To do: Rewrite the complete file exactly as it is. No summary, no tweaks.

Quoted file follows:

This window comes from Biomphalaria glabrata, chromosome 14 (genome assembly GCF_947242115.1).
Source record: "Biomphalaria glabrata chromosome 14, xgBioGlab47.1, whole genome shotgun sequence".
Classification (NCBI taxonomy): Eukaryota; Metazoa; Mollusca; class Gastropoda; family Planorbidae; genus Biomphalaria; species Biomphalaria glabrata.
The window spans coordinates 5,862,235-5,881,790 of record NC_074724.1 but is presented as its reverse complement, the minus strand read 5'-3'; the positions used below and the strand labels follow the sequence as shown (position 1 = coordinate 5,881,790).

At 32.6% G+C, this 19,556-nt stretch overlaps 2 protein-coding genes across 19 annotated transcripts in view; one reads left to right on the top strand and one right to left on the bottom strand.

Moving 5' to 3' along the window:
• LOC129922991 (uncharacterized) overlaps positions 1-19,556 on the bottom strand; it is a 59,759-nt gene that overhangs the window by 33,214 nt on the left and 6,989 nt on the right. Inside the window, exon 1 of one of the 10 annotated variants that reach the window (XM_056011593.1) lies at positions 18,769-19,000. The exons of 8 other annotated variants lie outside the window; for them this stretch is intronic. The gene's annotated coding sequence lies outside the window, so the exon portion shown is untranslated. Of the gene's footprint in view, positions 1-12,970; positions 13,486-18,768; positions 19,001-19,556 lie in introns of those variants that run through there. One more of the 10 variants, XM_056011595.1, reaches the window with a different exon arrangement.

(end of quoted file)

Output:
This window comes from Biomphalaria glabrata, chromosome 14 (genome assembly GCF_947242115.1).
Source record: "Biomphalaria glabrata chromosome 14, xgBioGlab47.1, whole genome shotgun sequence".
Classification (NCBI taxonomy): Eukaryota; Metazoa; Mollusca; class Gastropoda; family Planorbidae; genus Biomphalaria; species Biomphalaria glabrata.
The window spans coordinates 5,862,235-5,881,790 of record NC_074724.1 but is presented as its reverse complement, the minus strand read 5'-3'; the positions used below and the strand labels follow the sequence as shown (position 1 = coordinate 5,881,790).

At 32.6% G+C, this 19,556-nt stretch overlaps 2 protein-coding genes across 19 annotated transcripts in view; one reads left to right on the top strand and one right to left on the bottom strand.

Moving 5' to 3' along the window:
• LOC129922991 (uncharacterized) overlaps positions 1-19,556 on the bottom strand; it is a 59,759-nt gene that overhangs the window by 33,214 nt on the left and 6,989 nt on the right. Inside the window, exon 1 of one of the 10 annotated variants that reach the window (XM_056011593.1) lies at positions 18,769-19,000. The exons of 8 other annotated variants lie outside the window; for them this stretch is intronic. The gene's annotated coding sequence lies outside the window, so the exon portion shown is untranslated. Of the gene's footprint in view, positions 1-12,970; positions 13,486-18,768; positions 19,001-19,556 lie in introns of those variants that run through there. One more of the 10 variants, XM_056011595.1, reaches the window with a different exon arrangement.